a website for conservative women

So, I just found this website today: http://motherofallconservatives.com/  It’s authored by conservative and middle-of-the-road’ers who have conservative leanings.  I’m VERY excited about it.

You know, sometimes it takes having a president who is diametrically opposed to you for a person to start getting energized about their beliefs again!

And, if you’ve at all heard about the controversies and slip-ups with Barack Obama’s ever-present teleprompter (apparently he literally NEVER speaks without it!), then you must check out this new blog: http://www.baracksteleprompter.blogspot.com/

you win some, you lose some

I’m really disappointed that Obama won the presidency.  His viewpoints, his circle of acquaintances, his inexperience, and his “spread the wealth” socialist policies do not thrill me, to say the least.  But I trust that God will work through a Pres. Obama as much as he would have worked through a Pres. McCain.  So, there it is.  God is still in control.

JJ and I are tempering our negative Obama talk around Lyd.  After hearing her parents say for the past months that, “We don’t like Barack Obama’s ideas,” she was disappointed to hear that Obama was elected, although in her 5 year old way, she isn’t really sure what “election” or “president” or even “bad ideas” mean.  So, JJ and I assured her that it was okay that Obama is going to be the president, that she’s still going to be safe, that Momma and Daddy are still going to be here, and that her life won’t change.  JJ also tried to explain the significance of a “black” president to her, but as I don’t think she’s ever noticed the color of anyone’s skin, it didn’t seem to make any kind of impact on her.  We may not be Democrats, but we’re definitely not raising a racist child! 🙂

But in good news, Proposition 8 has passed, 52% to 48%.  The primarily-gay Castro District in San Francisco is sad this morning; the little bit of TV news that I saw reported that two couples have already hired a lawyer to fight this amendment.  I don’t see what good that would do, frankly.  It’s a constitutional amendment, not a lawsuit.  I just hope they don’t decide to “recount the votes,” and amazingly discover a whole bunch more of uncounted ballots.  This would especially be ridiculous because there were 12 propositions on our ballot, besides all the elections for president, state senate, state representatives, school board, etc.  Our ballot was the largest I’ve ever seen – two pages, front and back, so four sides in all.  So if they “recount the votes” and only the number of votes on Prop 8 change, not the other props, then I’d be extremely suspicious.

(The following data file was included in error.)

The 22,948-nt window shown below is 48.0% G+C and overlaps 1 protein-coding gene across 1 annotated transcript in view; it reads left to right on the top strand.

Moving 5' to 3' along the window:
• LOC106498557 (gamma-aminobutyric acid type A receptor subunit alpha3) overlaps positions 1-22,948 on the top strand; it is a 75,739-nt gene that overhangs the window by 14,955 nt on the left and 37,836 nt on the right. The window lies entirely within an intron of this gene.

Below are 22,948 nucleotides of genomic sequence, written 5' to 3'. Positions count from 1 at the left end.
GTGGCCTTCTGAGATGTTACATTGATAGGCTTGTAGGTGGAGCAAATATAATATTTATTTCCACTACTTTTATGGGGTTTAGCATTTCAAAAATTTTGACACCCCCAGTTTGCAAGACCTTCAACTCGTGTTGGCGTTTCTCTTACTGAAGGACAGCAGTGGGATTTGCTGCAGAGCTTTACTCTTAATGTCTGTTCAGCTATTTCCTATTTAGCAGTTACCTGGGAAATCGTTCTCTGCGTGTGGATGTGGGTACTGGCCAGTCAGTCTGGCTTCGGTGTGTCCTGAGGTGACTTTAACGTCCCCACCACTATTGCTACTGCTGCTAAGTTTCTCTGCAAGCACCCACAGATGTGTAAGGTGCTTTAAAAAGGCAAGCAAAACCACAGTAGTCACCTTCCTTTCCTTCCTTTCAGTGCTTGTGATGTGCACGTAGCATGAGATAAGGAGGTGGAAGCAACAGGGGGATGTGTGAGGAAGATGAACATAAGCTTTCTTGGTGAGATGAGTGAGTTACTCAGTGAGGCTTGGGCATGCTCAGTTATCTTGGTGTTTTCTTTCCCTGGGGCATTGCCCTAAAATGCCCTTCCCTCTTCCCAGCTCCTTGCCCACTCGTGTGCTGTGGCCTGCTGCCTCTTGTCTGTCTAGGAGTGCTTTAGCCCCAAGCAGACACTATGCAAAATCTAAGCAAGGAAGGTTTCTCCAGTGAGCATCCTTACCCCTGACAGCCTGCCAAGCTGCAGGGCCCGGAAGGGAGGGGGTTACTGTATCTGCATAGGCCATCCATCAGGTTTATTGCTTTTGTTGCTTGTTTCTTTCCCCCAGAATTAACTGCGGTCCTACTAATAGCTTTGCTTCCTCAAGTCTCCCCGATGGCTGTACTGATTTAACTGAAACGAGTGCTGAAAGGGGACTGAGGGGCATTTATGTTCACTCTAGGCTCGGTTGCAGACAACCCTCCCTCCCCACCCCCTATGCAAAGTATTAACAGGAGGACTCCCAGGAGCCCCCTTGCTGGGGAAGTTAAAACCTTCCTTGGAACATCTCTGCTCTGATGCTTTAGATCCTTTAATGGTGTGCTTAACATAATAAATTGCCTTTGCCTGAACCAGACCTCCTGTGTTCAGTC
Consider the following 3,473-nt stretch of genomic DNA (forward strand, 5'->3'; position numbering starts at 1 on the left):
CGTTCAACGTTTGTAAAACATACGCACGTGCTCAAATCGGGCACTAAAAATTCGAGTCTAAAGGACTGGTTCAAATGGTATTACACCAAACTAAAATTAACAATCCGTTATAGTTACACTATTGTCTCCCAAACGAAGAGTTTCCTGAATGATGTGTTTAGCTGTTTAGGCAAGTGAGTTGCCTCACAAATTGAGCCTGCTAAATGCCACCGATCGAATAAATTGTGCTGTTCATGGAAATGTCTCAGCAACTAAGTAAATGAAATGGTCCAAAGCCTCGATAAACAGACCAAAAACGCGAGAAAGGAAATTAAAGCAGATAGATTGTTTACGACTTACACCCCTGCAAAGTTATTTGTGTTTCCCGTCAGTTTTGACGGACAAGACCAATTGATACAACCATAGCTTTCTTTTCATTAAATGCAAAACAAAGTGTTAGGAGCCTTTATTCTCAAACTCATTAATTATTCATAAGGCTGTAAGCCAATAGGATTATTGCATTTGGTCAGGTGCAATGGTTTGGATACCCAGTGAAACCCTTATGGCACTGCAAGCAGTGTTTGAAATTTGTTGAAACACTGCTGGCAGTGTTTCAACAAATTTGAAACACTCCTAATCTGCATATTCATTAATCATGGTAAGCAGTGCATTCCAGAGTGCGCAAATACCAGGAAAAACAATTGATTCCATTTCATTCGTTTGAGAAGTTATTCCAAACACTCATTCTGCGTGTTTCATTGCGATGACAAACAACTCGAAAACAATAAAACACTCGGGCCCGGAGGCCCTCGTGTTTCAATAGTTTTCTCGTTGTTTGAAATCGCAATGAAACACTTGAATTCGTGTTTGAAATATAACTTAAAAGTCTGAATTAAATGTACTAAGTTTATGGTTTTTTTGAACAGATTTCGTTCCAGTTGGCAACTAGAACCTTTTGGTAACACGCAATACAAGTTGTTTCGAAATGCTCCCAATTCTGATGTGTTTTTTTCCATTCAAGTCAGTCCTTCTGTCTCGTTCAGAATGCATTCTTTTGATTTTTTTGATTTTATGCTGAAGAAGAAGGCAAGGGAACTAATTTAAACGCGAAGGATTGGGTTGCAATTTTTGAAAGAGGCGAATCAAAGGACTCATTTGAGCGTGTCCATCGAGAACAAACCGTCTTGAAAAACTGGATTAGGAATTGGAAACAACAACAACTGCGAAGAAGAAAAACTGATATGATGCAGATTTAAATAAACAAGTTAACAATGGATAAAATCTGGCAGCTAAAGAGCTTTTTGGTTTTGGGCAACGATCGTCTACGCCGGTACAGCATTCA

However, my husband says that this talk of legal challenge is just reactionary, not rational.  There really is nothing the No on Prop 8 people can do, except to start collecting signatures to put another constitutional amendment on the ballot that would cancel out Prop 8.  And from a logical perspective, that would not be a wise move right now.  They need to give it at least a little time before trying again.  Traditional marriage supporters may have won this fight, but I’m sure this is not the end of the battle in California.


I went into yesterday’s Election Day hoping that either my candidate would be elected president or that Prop 8 would pass.  I resolved that one of those two things happening would be good, so intellectually I’m pleased.  JJ said that if you could only pick one of those two things to happen, Prop 8 was the better choice in the long run.  He’s actually pretty upbeat this morning.  He says that Obama is going to muck everything up pretty badly, especially since the Democrats control all of Congress, and in four years, Obama will be voted out and a real Conservative will be voted in, similarly to how Jimmy Carter mucked everything up in the late 70’s, paving the way for Reagan to be voted in.  Americans are selfish – they vote the economy every time.  If Obama actually accomplishes what he said he would during the campaign, it will really hurt the economy, not help it, and people will vote him out in four years in disgrace.  Time will tell, but history is cyclical, so there’s some hope.


Finally, I meant to link to this post earlier, entitled “I Would Really Like to See Roe v Wade Overturned (But Not For the Reasons You May Think)!”  Better late than never.  I am completely with this gal on wishing that abortion wasn’t such a divisive issue in politics.  I am not always comfortable making a politician’s stance on moral issues a key point in deciding how I vote, and I wish it didn’t have to be that way.  I don’t know if our country will ever be able to separate moral issues from political policies, but it sure would be nice if it could.